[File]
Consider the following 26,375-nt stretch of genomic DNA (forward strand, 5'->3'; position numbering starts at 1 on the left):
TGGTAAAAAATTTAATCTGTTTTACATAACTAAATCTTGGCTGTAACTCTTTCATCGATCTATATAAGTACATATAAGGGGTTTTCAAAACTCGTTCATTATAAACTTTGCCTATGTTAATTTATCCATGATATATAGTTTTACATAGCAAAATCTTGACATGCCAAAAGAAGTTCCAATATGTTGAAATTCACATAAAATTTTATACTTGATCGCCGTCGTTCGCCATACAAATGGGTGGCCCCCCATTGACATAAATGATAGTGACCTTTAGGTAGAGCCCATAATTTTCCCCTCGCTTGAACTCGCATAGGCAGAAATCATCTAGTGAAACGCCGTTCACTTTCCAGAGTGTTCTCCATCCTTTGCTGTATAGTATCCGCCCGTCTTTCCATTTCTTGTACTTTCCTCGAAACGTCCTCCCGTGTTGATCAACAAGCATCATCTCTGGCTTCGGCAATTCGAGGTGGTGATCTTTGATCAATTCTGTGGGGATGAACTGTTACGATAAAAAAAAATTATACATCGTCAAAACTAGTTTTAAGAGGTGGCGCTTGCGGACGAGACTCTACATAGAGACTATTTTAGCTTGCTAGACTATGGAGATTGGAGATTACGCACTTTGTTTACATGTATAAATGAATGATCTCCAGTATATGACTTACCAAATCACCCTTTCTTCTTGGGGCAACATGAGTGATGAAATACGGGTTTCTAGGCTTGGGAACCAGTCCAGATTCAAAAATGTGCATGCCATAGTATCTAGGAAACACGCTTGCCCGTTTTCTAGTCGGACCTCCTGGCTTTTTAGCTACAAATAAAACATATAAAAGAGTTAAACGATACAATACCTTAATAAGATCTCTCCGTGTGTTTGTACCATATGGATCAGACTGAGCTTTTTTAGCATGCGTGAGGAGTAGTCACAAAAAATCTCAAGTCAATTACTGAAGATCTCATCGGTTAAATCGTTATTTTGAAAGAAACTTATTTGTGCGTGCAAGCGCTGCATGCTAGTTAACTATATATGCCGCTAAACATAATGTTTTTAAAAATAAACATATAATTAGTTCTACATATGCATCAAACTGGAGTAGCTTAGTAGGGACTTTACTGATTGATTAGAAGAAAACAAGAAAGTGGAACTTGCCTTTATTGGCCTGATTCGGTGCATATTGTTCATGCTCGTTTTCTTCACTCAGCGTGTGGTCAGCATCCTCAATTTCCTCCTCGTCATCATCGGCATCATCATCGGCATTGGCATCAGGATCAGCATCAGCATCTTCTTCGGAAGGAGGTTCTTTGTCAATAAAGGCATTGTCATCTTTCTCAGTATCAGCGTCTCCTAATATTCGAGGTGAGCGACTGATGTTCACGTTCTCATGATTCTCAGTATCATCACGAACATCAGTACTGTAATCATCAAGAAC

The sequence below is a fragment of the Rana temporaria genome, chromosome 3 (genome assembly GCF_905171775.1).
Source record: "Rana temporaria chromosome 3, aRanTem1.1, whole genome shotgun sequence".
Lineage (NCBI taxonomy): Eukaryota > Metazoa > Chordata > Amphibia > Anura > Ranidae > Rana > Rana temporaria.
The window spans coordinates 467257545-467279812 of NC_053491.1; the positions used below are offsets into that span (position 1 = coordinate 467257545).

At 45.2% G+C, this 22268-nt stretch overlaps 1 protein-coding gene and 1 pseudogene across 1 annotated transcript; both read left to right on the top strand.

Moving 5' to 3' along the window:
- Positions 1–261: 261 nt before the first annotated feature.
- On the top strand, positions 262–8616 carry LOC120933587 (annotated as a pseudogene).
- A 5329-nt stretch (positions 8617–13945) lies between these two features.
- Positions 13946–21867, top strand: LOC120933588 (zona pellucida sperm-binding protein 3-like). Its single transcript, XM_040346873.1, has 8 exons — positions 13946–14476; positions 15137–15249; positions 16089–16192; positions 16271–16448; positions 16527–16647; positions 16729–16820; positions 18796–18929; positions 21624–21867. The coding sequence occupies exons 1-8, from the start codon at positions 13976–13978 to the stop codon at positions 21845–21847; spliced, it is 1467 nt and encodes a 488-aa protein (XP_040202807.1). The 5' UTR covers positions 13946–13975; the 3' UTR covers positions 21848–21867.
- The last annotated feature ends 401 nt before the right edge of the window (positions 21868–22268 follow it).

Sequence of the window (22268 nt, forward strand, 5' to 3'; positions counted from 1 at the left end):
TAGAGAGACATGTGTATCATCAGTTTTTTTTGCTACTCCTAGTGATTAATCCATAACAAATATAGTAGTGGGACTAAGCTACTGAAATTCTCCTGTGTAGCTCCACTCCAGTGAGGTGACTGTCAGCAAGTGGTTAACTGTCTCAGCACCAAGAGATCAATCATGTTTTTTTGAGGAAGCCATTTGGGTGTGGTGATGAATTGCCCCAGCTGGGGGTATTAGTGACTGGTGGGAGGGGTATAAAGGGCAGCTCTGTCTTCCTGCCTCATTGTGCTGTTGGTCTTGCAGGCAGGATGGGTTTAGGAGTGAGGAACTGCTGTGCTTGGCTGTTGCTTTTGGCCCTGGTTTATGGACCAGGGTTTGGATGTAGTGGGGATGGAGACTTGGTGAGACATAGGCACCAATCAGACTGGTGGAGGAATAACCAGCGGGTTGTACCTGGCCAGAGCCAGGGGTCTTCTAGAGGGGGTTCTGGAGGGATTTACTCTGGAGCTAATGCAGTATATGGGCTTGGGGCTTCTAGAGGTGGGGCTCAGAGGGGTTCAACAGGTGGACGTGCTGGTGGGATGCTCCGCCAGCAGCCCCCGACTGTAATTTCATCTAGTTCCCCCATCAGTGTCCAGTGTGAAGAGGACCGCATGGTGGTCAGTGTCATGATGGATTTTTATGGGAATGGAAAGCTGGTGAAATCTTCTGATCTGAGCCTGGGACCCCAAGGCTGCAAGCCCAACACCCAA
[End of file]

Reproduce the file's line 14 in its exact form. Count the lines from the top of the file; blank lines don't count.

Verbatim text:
Sequence of the window (22268 nt, forward strand, 5' to 3'; positions counted from 1 at the left end):